Fig. 1 Cyclamen flowers: before and after pollination.
The cyclamen flower continues to amaze me. In some of my previous blog posts, I described my observations on the movement of the petals (corolla) prior to fertilization
and the eventual behavior of the seed head.
But the uniqueness of the plant has not ended there. This beautiful plant is more mysterious than I originally thought.
Fig. 2 Unfertilized flowers fade away.
Corolla of unfertilized flowers remains attached to the peduncle.
It has been my recent observation that the corolla (petal) can fade away in two different manners depending on whether the flower is pollinated or not. Firstly, flowers that have not been pollinated
tend to senesce naturally while they remain attached to the peduncle. The unpollinated flowers undergo a gradual decline of turgor resulting in wilting of the flowers (Fig.1). This is then followed by a gradual discoloration of the corolla. It is noteworthy that the corolla remains with the peduncle when pollination fails (Fig. 1). The flower failed.
Fig. 3 After pollination flowers turn into seedheads.
Pollination results in corolla abscission
Secondly, flowers that have been pollinated shed off their corolla shortly after fertilization has taken place (Fig. 2). In other words pollination results in corolla abscission. (Abscission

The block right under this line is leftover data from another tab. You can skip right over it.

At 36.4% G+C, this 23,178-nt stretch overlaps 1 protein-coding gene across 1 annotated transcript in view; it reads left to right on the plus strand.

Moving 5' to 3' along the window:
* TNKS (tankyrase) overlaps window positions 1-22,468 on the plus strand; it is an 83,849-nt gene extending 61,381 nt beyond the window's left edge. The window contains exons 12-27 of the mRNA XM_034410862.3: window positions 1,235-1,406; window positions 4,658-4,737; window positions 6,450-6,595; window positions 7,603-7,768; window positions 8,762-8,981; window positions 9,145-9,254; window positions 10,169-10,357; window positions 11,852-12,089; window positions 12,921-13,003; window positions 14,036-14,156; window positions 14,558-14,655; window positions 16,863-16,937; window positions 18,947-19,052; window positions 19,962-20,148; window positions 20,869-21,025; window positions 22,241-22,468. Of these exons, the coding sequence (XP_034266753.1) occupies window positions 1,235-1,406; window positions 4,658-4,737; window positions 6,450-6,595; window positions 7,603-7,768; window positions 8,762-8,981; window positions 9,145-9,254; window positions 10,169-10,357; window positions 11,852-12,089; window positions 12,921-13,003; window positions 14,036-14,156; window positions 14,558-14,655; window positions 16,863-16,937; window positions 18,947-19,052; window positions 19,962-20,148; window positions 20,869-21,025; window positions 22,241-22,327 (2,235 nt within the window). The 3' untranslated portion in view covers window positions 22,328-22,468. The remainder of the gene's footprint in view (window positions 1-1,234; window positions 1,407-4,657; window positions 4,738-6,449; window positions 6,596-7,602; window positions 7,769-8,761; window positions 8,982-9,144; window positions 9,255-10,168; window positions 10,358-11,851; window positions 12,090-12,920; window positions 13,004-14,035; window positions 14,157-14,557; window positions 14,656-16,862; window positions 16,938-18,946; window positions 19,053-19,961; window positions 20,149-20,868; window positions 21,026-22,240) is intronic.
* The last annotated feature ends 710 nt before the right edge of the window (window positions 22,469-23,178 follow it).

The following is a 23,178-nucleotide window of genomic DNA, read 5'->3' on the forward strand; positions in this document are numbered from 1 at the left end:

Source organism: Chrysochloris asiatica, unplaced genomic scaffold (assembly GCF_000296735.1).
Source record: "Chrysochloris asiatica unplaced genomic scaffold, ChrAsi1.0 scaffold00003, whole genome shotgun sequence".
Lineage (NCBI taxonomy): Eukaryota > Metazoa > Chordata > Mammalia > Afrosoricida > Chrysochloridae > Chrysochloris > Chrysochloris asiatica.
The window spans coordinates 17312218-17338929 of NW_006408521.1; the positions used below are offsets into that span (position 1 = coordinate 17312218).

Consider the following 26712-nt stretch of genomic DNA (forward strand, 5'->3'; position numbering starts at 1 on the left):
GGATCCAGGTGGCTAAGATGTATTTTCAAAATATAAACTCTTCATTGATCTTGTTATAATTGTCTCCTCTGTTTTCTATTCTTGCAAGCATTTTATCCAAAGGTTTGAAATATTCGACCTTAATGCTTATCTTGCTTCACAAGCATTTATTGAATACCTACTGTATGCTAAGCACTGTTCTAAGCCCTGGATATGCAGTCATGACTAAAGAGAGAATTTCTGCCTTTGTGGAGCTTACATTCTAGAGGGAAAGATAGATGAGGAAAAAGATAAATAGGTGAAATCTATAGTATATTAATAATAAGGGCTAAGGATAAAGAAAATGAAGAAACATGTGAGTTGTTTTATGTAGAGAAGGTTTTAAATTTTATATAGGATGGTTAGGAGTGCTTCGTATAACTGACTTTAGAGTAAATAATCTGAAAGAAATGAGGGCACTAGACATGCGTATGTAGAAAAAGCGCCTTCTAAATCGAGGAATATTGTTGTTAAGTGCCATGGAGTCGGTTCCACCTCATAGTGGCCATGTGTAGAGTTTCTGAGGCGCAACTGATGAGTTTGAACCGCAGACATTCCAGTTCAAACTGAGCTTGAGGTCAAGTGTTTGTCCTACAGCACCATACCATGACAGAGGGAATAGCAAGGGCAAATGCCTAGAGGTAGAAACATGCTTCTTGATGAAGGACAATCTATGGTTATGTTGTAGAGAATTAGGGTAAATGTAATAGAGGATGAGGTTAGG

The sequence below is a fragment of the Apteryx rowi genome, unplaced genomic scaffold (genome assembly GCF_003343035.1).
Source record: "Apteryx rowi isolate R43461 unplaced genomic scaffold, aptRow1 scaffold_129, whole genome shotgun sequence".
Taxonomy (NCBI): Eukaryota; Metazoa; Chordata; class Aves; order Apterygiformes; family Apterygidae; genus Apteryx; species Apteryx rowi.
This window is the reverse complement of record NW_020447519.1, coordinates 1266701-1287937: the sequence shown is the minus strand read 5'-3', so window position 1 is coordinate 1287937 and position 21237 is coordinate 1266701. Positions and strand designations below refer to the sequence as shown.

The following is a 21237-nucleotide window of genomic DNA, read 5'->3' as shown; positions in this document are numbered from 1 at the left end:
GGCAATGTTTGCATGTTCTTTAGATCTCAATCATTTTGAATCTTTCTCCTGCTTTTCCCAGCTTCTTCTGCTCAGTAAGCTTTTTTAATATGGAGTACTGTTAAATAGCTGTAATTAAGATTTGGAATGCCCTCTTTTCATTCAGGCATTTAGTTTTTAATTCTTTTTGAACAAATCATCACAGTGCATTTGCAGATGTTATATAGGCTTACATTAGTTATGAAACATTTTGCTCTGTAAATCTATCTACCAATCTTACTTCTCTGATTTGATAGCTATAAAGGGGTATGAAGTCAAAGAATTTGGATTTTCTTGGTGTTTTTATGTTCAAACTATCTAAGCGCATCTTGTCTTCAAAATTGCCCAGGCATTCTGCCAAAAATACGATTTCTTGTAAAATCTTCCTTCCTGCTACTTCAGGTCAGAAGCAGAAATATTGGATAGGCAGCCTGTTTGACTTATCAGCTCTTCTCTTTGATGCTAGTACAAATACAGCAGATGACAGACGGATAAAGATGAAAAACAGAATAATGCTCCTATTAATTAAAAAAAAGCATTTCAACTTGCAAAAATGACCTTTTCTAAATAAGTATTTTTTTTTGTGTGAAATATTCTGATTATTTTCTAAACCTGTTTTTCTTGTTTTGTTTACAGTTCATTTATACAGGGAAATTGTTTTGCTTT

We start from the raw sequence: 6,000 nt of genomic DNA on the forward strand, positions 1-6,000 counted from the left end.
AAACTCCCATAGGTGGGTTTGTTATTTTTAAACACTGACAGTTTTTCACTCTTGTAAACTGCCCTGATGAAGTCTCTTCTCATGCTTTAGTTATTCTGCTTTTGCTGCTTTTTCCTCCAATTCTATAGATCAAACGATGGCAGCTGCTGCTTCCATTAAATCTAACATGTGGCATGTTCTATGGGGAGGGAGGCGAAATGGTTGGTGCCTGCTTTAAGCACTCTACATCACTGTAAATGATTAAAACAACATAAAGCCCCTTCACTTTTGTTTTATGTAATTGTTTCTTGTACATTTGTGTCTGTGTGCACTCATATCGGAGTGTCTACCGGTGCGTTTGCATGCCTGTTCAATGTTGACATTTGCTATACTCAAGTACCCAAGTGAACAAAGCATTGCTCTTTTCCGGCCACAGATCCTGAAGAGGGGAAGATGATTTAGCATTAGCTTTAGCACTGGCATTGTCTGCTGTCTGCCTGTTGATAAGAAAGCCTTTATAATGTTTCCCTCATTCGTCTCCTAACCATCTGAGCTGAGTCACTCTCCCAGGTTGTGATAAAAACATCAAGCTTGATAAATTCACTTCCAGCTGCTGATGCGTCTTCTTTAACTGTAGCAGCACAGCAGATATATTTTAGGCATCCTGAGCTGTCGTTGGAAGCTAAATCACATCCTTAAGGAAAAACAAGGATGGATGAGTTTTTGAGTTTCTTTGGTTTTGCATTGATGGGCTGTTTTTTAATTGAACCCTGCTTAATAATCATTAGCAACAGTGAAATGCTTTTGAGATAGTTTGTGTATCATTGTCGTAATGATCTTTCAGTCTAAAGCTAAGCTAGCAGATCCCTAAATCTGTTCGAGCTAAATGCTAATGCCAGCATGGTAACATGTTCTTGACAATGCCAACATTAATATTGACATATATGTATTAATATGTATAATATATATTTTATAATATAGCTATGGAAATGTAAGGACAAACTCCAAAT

is simply the natural separation of any plant part from the main plant system) It has been established through research
that there is a significant increase in ethylene levels on pollinated flowers as compared to the unpollinated ones. Combine this thought with the common knowledge that ethylene causes abscission among others and we get an explanation for the abcission of the corolla in fertilized flowers. The flower whose goal was to attract pollinator now enters a new stage - to support the developing embryo. At this point, the corolla or petal has accomplished its purpose and is no longer necessary - it falls off the flower cleanly.
My "almost-scientific" personal opinion
When flowers begin to lose the flow of fluids and sugars from the main plant (Fig. 1) then how can one expect further production of plant hormones, such as ethylene, from these parts anymore? So the idea that ethylene is the cause of corolla abscission is kind of counter-intuitive. There are evidences that show the role of ethylene in the development of the embryo. The separation of the corolla could be an incidental occurence as the sepals begin to push downward to enclose the recently fertilized ovary (Fig. 4). In contrast, the unfertilized flower that has already lost its turgor (Fig. 2) no longer have the force to do anything - such as push the corolla off the flowers.
Fig. 4 The sepal enclosing the fertilized ovary after pollination.
Every plant has a set of unique behaviors which the gardener, given enough time, eventually comes to notice and appreciate.